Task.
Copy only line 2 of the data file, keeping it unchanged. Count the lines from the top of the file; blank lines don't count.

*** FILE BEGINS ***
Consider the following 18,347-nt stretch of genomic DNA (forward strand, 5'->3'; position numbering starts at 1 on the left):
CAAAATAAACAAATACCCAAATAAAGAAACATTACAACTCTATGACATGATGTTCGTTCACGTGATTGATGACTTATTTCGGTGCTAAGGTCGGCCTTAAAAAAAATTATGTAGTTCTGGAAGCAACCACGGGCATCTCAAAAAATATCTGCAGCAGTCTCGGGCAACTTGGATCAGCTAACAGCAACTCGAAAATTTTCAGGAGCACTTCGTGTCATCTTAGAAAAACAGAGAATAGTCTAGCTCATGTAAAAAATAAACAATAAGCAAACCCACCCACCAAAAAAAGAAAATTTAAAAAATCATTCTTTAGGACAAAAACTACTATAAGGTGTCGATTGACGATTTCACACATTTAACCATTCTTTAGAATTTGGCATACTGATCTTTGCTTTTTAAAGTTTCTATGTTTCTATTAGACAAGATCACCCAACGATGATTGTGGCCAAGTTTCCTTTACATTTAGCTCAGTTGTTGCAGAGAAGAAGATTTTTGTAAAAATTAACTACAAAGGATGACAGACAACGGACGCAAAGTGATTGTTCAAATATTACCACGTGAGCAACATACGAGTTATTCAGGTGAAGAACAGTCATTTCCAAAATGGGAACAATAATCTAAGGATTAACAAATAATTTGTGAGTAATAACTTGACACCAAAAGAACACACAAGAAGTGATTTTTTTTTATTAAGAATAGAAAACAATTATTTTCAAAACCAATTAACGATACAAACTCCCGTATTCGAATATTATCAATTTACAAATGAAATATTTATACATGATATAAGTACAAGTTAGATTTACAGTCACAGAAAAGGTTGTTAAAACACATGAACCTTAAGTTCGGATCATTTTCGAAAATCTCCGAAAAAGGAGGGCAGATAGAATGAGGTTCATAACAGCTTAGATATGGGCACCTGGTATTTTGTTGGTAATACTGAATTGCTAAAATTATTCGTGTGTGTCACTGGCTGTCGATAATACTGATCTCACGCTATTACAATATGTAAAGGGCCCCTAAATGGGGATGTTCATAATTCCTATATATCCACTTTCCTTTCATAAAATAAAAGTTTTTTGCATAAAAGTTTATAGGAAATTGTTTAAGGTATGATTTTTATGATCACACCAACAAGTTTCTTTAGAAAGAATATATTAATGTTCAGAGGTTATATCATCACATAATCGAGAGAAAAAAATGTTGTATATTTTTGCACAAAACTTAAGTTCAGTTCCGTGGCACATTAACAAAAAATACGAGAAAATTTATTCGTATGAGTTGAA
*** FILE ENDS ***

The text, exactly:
CAAAATAAACAAATACCCAAATAAAGAAACATTACAACTCTATGACATGATGTTCGTTCACGTGATTGATGACTTATTTCGGTGCTAAGGTCGGCCTTAAAAAAAATTATGTAGTTCTGGAAGCAACCACGGGCATCTCAAAAAATATCTGCAGCAGTCTCGGGCAACTTGGATCAGCTAACAGCAACTCGAAAATTTTCAGGAGCACTTCGTGTCATCTTAGAAAAACAGAGAATAGTCTAGCTCATGTAAAAAATAAACAATAAGCAAACCCACCCACCAAAAAAAGAAAATTTAAAAAATCATTCTTTAGGACAAAAACTACTATAAGGTGTCGATTGACGATTTCACACATTTAACCATTCTTTAGAATTTGGCATACTGATCTTTGCTTTTTAAAGTTTCTATGTTTCTATTAGACAAGATCACCCAACGATGATTGTGGCCAAGTTTCCTTTACATTTAGCTCAGTTGTTGCAGAGAAGAAGATTTTTGTAAAAATTAACTACAAAGGATGACAGACAACGGACGCAAAGTGATTGTTCAAATATTACCACGTGAGCAACATACGAGTTATTCAGGTGAAGAACAGTCATTTCCAAAATGGGAACAATAATCTAAGGATTAACAAATAATTTGTGAGTAATAACTTGACACCAAAAGAACACACAAGAAGTGATTTTTTTTTATTAAGAATAGAAAACAATTATTTTCAAAACCAATTAACGATACAAACTCCCGTATTCGAATATTATCAATTTACAAATGAAATATTTATACATGATATAAGTACAAGTTAGATTTACAGTCACAGAAAAGGTTGTTAAAACACATGAACCTTAAGTTCGGATCATTTTCGAAAATCTCCGAAAAAGGAGGGCAGATAGAATGAGGTTCATAACAGCTTAGATATGGGCACCTGGTATTTTGTTGGTAATACTGAATTGCTAAAATTATTCGTGTGTGTCACTGGCTGTCGATAATACTGATCTCACGCTATTACAATATGTAAAGGGCCCCTAAATGGGGATGTTCATAATTCCTATATATCCACTTTCCTTTCATAAAATAAAAGTTTTTTGCATAAAAGTTTATAGGAAATTGTTTAAGGTATGATTTTTATGATCACACCAACAAGTTTCTTTAGAAAGAATATATTAATGTTCAGAGGTTATATCATCACATAATCGAGAGAAAAAAATGTTGTATATTTTTGCACAAAACTTAAGTTCAGTTCCGTGGCACATTAACAAAAAATACGAGAAAATTTATTCGTATGAGTTGAA